In Lincolnville Beach, Beyond the Sea, a browser’s feast of a bookstore, offered two more instances of imaginative industry, one in the present and one from the past. The present instance came in the form of Beyond the Sea’s engaging, well-read proprietor; the past in a book I plucked from the shelves, Yankee Storekeeper, a memoir by R. E. Gould, written in 1946.
Beyond the Sea’s variety of merchandise reminded us that booksellers often can’t rely on selling books as their sole source of income, yet its trove of carefully chosen books, lovingly displayed, issued a siren call to us like no other. As the proprietor told us, and as her website states: “We research every book for quality and merit. We don’t have room for mediocre.” Among other offerings, she’d culled through recent cast-offs from libraries and found so many gems from times lost that she dedicated a table to them. Though Gould’s book, the first I plucked from the shelves, was elsewhere in the store, the spirit of that table inspired my purchase and enticed me back for more.
Gould had recognized the importance of display in his grocery store, too. When his rent was to go up, he exacted from his landlord better display windows in return. “I filled one of the windows with the new hardware stock, and put on my thinking cap to make use of the other.” [Gould 65]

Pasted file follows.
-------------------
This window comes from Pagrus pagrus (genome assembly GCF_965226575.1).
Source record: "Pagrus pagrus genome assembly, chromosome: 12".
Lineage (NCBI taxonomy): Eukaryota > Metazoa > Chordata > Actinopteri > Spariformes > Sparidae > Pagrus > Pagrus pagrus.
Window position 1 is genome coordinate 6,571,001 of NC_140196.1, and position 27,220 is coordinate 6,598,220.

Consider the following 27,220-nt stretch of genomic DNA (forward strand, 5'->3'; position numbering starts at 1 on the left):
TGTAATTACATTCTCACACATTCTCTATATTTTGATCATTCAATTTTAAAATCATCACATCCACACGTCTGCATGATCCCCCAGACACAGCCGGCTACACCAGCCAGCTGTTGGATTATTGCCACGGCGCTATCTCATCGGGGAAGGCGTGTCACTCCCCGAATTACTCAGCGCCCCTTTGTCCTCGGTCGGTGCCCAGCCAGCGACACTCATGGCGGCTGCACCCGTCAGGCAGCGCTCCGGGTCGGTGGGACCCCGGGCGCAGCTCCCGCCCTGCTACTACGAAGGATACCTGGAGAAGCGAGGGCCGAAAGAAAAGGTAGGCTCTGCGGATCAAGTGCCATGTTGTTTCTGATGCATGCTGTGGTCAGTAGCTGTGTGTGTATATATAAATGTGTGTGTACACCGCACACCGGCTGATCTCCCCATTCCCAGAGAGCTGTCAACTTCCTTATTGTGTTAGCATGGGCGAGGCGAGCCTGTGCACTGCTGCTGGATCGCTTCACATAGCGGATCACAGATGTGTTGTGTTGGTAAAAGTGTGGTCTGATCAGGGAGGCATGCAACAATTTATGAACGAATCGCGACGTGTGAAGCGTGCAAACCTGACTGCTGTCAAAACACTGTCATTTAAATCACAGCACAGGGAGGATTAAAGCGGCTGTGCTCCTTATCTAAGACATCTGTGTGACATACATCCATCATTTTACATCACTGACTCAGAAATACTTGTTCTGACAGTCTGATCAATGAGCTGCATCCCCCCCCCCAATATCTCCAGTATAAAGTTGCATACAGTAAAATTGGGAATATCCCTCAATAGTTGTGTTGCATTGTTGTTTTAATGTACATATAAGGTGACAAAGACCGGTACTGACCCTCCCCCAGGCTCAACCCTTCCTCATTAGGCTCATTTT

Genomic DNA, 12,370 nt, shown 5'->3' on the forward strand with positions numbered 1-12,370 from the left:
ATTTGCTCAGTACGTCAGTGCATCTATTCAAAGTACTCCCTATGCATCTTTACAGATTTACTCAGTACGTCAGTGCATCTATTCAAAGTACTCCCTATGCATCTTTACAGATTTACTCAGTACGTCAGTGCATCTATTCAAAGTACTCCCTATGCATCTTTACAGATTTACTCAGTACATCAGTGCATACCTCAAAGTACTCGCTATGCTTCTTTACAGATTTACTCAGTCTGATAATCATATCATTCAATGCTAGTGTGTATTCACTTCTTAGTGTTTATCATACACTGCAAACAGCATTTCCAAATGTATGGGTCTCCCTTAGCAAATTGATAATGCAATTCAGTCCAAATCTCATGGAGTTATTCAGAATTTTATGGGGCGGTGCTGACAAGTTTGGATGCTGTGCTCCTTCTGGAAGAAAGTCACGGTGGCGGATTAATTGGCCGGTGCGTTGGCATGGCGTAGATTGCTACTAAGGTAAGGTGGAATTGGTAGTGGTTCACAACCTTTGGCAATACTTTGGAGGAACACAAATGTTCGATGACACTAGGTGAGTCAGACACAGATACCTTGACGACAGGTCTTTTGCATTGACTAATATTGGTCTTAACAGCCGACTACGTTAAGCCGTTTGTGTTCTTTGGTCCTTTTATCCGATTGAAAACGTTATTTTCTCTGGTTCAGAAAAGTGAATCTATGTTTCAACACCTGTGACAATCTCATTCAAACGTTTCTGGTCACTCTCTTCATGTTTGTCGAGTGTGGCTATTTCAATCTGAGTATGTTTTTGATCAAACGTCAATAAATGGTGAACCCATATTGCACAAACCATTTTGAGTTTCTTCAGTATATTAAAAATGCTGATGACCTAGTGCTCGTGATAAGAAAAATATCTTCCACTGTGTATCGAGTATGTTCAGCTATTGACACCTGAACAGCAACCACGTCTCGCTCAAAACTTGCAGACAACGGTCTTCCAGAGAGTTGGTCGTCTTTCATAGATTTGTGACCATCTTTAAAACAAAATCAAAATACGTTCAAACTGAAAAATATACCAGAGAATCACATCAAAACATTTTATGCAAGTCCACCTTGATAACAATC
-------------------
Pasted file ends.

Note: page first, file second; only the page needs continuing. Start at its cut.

The previous season had been a failure for apples . . . . I was thinking how lovely it would make my competitors feel if I could fill that big window with any kind of apple at all. Then a drummer came in with a bargain on prunes. . . . I dumped the window full of them when they came. . . . I retired to the rear of the store to await the community’s decision; would prunes sell when apples were scarce? In a scant few minutes a rough, tough, and nasty looking man came in and gruffly asked, “What’s the matter with them prunes?” [Gould 65-66]
When Gould assured him they were good quality, just small, the man bought one box on trial, then came back for ten more. Turned out he operated a saw mill deep in the woods and “had a big crew of men at work.’ [Gould 66]
Prunes solved a dietary problem for him, and for this service on my part he was disposed to trade with me for other items. In a few weeks he was paying me between fifty and a hundred dollars a week. It struck me that sawmill operators represented a place to expand business. [Gould 66]
And so he did. May the ingenuity of Beyond the Sea’s proprietor serve her just as well.
This is part 2 of a 4-part series on Maine. Click here for Part 1, Warning: Reflections May Be Distorted, here for Part 3, In Search of . . . Maine’s Shoreline, and here for Part 4, Hiding in Plain Sight.
The photographs are of Lincolnville Beach, Maine, and its Beyond the Sea bookstore; the beautifully restored Fort Knox at Penobscot Narrows, with views across to Bucksport and the Verso Paper Mill, which closed in 2014, costing “500 jobs and 44 percent of Bucksport’s tax base” [citation]; and Fort Point State Park, the remains of Fort Pownall, and the Fort Point Lighthouse in Stockton Springs, Maine.